Delicious Vegetarian Dish


Becoming a vegetarian was one of my goals this year, eating as much whole natural foods as I can. So my search began to keep my body healthy and balanced to have all my nutrients in place.

As a trainer and a person that likes to exercise, lift weights and stay active I needed to find the right nutrition.
Being a certified Wholistic Kinesiology practitioner helped me with this path. This technique is a healing system that determines your very unique health needs. I have being using it to see what is beneficial to my health. This is done with Applied Kinesiology. By extending for example one of your arms and hold it straight and tight, let say you are holding some cleaning liquid like Clorox with the other hand, and I try to push it down, it won’t be able to sustain the push, your arm will go weak; and if I put an organic apple in your hand and do the same testing your arm will stay strong, meaning that the apple will be optimal for your body.

That way I could know what types of foods my body was in need and in which combination. So I started to play with different foods and I came across with a legume supercharged with all the beneficial nutrients I wanted.

This product is called Mung Beans, when sprouted; mung beans are usually just called bean sprouts.
Like many other legumes, the mung bean can be eaten raw when sprouted, or else eaten cooked with the skin on or off.
Unlike many other beans, the mung bean is quite easy on the digestive tract and doesn’t usually cause a gassy reaction.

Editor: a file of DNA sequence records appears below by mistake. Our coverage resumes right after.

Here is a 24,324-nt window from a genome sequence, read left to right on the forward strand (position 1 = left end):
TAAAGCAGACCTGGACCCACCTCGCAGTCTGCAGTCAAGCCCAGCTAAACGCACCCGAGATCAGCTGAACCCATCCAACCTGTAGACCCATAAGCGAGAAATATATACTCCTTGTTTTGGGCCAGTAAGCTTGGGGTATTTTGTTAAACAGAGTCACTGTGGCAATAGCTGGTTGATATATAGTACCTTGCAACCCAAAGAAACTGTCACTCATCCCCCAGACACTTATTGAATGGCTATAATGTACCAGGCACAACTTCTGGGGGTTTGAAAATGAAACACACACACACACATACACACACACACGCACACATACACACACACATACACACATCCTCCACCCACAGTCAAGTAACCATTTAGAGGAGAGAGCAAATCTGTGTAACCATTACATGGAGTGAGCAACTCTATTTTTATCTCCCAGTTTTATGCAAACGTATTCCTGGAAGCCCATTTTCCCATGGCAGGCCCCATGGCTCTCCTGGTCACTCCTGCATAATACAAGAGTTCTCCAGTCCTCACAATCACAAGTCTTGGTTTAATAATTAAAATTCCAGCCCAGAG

Mixed with quinoa or brown rice will give me a complete protein. According to modern nutrition, mung beans offer 14 gms of protein per cooked cup. Mung beans are also a good source of dietary fiber. They also contain thiamin, iron, magnesium, phosphorus, potassium and copper, and are a good source of folate.
Mung beans can be eaten on their own, or combined with rice or combined with vegetables and greens to make hearty soups or ground into flour to be used to make crepes or added to breads. Turmeric, cumin, dried ginger and coriander are some spices that work very well with mung beans.

Recipe: High Protein and easy to digest Mung beans with rice

Follow indications on package on the Mung beans before cooking.

  • ½ cup mung beans rinsed
  • 2- cups of water boil them for about ten minutes
  •  1 teaspoon peeled and chopped ginger root
  • ½ teaspoon turmeric
  • ½ teaspoon ground black pepper
  • ¾ teaspoon crushed red chilli flakes

Have this ready:

  • 2 cups cooked white basmati rice, follow package indications
  • 1 onion chopped and grilled with
  • 5 to 7 cloves of garlic, sliced or chopped
  • 1 or 2 cups of any chopped vegetables, preferably green, such as
  • asparagus; celery; broccoli; zucchini, Swiss chard.
  • You can also add carrots and /or mushrooms or you may prefer to keep it very simple and only use one or two green vegetables.

At the end combine the mung beans, the rice, the onion with the garlic and the vegetables let the vegetables cook for 10mn.
Bon Apetite, and Keep on Moving!!

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